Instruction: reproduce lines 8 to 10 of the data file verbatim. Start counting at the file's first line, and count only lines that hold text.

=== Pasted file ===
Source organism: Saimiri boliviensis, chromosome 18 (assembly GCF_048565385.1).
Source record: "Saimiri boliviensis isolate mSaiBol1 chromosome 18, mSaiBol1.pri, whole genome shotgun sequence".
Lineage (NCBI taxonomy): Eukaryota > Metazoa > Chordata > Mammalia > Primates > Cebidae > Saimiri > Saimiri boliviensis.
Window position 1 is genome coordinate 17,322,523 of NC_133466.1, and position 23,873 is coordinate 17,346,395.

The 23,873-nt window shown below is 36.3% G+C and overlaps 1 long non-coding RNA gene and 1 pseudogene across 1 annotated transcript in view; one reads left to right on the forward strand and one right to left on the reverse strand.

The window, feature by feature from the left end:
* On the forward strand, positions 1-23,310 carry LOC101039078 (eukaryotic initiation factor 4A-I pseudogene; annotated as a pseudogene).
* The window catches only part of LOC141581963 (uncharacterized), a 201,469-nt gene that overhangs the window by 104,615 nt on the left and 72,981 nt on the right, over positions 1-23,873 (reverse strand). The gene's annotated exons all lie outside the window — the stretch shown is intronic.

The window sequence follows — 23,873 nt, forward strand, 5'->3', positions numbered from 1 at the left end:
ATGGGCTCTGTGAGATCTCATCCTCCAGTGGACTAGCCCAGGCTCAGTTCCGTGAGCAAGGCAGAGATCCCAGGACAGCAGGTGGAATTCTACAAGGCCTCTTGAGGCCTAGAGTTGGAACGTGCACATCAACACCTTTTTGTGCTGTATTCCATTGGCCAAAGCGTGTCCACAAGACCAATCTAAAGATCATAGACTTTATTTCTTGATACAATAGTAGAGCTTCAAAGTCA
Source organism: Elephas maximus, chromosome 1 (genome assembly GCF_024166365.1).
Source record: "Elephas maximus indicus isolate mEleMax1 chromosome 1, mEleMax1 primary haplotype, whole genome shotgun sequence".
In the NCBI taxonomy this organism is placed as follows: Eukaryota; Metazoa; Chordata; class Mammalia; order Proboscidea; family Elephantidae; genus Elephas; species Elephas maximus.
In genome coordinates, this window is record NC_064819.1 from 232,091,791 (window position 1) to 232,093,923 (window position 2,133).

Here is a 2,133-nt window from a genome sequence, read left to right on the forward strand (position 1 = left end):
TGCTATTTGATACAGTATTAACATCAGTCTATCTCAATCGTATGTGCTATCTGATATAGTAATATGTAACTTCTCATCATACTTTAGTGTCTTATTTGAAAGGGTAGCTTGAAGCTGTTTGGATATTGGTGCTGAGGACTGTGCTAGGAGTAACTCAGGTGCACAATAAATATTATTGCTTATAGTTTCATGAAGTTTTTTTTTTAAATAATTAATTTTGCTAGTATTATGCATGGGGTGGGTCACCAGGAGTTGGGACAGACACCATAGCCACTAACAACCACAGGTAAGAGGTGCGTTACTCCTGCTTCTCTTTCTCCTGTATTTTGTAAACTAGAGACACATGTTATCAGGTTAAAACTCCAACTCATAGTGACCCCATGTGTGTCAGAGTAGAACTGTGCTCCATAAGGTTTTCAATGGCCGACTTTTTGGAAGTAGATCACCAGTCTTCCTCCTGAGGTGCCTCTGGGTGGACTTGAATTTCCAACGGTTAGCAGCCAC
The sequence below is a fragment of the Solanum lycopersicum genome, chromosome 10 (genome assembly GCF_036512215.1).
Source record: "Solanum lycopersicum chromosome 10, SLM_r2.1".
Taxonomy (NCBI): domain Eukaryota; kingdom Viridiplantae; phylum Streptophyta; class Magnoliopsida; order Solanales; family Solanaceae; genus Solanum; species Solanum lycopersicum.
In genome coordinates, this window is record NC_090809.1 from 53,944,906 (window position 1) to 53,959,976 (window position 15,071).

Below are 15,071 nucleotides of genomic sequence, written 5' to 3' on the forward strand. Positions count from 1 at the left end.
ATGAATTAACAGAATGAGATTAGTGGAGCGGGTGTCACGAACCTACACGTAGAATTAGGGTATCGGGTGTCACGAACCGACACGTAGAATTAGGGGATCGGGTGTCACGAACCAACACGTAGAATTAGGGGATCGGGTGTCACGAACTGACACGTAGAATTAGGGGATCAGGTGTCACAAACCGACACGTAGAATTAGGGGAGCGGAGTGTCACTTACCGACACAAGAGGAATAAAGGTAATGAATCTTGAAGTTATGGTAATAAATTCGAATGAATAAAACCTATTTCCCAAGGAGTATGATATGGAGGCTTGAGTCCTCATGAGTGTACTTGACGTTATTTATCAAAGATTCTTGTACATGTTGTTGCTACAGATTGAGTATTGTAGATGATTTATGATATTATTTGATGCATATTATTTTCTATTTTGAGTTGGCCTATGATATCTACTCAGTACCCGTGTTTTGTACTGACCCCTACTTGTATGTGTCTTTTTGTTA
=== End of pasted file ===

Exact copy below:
* The window catches only part of LOC141581963 (uncharacterized), a 201,469-nt gene that overhangs the window by 104,615 nt on the left and 72,981 nt on the right, over positions 1-23,873 (reverse strand). The gene's annotated exons all lie outside the window — the stretch shown is intronic.

The window sequence follows — 23,873 nt, forward strand, 5'->3', positions numbered from 1 at the left end:
ATGGGCTCTGTGAGATCTCATCCTCCAGTGGACTAGCCCAGGCTCAGTTCCGTGAGCAAGGCAGAGATCCCAGGACAGCAGGTGGAATTCTACAAGGCCTCTTGAGGCCTAGAGTTGGAACGTGCACATCAACACCTTTTTGTGCTGTATTCCATTGGCCAAAGCGTGTCCACAAGACCAATCTAAAGATCATAGACTTTATTTCTTGATACAATAGTAGAGCTTCAAAGTCA